It is time once again to take a look at the latest extensions to become available to Windows 10 users on the Microsoft Edge browser.
Microsoft Edge itself is now just over two years old as it arrived as part of the initial release of Windows 10 in July 2015. One year later, with the release of the Anniversary Update for Windows 10 extensions were finally introduced for the year old browser.
Now here we are with Edge having recently marked its second birthday as part of Windows 10 and right on the verge of the fourth major feature update being released on 17 October 2017 - most of you already know it as the Fall Creators Update.
Over the last year I have steadily chronicled the Microsoft Edge Extensions in the Windows Store, err, I mean Microsoft Store, in Windows 10 so after an update from the Edge team late last month I figured it was time to update our extension tracking.
According to the Microsoft Edge Team in a blog post on the official Windows Blog on 29 September, there are more than 72 extensions in the Microsoft Store now and they provided some background on why the growth has been so anemic in this first year.
"We have taken a purposefully metered approach as we onboard new extensions. Extensions are one of the most substantial features in a new browser, and we have a high bar for quality. Because extensions interact so closely with the browser, we have been very attuned to the security, performance, and reliability of Microsoft Edge with these extensions enabled. Starting with a small group of the most popularly requested extensions has allowed us to mature our extension ecosystem as alongside our extension platform, as well as to build a smooth onboarding experience for developers over time."
They continued by adding:
"We are extremely sensitive to the potential impact of extensions on your browsing experience and want to make sure that the extensions we do allow are high-quality and trustworthy. We want Microsoft Edge to be your favorite browser, with the fundamentals you expect – speed, power efficiency, reliability, security. Poorly written or even malicious add-ons for browsers remain a potential source of privacy, security, reliability and performance issues, even today. We want users to be confident that they can trust extensions in Microsoft to operate as expected. As such, we continue to evaluate each extension submission to ensure that it will bring value to our users and support our goals for a healthy ecosystem."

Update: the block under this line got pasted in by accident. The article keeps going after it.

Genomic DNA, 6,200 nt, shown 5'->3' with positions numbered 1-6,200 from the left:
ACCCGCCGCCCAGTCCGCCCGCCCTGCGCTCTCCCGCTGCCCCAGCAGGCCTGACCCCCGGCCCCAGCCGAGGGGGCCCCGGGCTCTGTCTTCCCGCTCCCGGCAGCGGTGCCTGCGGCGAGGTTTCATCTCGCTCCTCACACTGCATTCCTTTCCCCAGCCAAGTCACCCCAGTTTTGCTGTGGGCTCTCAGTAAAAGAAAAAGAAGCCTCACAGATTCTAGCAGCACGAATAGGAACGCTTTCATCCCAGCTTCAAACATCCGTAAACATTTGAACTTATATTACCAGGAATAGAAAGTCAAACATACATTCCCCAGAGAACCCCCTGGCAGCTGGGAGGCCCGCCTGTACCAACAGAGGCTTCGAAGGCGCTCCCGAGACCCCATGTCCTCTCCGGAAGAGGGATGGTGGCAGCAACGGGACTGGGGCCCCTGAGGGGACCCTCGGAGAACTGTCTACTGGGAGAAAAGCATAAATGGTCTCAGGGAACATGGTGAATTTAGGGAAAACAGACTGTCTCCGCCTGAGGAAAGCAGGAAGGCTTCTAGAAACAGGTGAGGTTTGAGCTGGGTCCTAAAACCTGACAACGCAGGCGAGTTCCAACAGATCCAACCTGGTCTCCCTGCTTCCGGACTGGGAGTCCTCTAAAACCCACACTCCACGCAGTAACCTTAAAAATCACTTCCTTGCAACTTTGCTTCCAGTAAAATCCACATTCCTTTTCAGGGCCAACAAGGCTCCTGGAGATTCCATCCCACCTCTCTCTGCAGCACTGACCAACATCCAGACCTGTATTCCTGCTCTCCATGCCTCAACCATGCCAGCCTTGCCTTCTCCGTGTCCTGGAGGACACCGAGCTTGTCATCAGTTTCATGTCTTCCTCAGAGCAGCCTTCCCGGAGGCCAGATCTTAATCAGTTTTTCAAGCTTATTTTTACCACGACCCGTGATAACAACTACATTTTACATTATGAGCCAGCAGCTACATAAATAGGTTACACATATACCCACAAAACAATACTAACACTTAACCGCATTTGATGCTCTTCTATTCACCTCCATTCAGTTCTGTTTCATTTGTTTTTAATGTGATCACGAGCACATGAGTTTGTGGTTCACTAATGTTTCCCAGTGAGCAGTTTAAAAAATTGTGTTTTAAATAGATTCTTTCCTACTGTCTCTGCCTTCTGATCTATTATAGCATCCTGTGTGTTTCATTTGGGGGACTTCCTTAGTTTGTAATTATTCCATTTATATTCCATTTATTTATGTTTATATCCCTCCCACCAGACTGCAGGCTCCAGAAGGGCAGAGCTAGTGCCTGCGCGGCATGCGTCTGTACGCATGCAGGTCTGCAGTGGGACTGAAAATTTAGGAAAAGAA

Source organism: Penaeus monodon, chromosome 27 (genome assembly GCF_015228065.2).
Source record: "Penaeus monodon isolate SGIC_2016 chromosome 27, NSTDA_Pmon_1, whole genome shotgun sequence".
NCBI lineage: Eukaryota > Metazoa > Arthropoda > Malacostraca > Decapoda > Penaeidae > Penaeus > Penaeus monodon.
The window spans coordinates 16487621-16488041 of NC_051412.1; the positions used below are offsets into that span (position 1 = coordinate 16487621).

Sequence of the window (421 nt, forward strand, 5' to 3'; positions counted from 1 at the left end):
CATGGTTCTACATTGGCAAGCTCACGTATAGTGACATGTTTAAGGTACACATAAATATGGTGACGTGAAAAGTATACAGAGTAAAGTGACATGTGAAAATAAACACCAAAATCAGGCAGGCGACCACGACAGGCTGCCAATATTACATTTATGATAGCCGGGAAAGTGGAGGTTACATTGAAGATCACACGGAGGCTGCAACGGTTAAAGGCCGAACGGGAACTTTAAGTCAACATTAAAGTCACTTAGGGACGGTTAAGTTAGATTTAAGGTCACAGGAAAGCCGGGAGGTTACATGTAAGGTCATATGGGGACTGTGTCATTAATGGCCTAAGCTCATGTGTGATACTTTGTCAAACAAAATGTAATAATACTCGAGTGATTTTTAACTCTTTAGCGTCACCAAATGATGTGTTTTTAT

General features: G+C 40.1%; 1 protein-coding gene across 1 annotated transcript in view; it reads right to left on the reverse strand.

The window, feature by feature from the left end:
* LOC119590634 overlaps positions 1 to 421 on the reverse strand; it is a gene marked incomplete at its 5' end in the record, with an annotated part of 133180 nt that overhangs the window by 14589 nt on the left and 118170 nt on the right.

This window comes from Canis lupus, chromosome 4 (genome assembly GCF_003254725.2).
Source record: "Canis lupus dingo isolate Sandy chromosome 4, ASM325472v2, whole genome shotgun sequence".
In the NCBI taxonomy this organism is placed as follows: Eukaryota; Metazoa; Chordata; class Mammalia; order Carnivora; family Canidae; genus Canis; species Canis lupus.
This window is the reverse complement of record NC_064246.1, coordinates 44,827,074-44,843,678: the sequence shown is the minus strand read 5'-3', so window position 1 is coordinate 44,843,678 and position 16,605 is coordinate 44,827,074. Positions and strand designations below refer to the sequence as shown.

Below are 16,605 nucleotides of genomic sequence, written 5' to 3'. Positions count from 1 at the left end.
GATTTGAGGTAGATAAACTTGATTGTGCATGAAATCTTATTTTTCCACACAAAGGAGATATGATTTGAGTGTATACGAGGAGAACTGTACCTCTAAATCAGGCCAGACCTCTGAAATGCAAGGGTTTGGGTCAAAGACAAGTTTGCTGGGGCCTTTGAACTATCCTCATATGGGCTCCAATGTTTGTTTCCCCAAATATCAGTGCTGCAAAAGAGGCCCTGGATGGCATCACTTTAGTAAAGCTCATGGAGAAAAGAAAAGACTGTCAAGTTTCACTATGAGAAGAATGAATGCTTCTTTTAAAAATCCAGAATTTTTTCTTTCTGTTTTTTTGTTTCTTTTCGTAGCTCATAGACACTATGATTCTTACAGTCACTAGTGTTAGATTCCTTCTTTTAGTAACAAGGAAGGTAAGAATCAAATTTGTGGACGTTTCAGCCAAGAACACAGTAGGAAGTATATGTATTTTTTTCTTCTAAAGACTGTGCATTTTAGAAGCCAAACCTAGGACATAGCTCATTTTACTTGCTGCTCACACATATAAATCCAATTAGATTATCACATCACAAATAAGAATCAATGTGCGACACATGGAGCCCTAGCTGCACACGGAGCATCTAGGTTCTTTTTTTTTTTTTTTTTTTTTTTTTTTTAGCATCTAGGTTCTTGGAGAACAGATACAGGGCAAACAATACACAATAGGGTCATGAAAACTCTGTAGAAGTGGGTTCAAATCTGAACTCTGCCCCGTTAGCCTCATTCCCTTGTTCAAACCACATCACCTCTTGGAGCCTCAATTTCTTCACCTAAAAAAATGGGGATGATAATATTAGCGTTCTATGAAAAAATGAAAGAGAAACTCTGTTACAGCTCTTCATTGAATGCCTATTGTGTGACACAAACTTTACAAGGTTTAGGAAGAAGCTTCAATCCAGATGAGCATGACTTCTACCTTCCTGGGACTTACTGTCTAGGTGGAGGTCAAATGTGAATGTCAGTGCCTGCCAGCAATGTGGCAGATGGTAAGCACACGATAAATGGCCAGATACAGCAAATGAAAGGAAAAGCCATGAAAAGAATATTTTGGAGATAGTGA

They are certainly saying the right things about their approach to allowing extensions into the Microsoft Store however, until this process opens up to general submissions and becomes part of the Store validation process then the numbers are going to continue growing very slowly.
Here is a visual to give you an idea of just how slow the growth has been over the last 15 months:
That breaks down to just 4.8 extensions added each month - just bareley more than one per week.
I have said it before and will say it again until this changes if the restricted nature of adding extensions to the Microsoft Store continues then users will choose to not use Edge because the functionality that a robust extensions ecosystem gives them on browsers like Chrome, FireFox, and even Internet Explorer makes them more productive.
Here are the seven latest extensions added to the Microsoft Store for Edge:
Ultimately the extensions should begin flowing in at such a pace that it is not easy for myself and others to keep track of what is being added.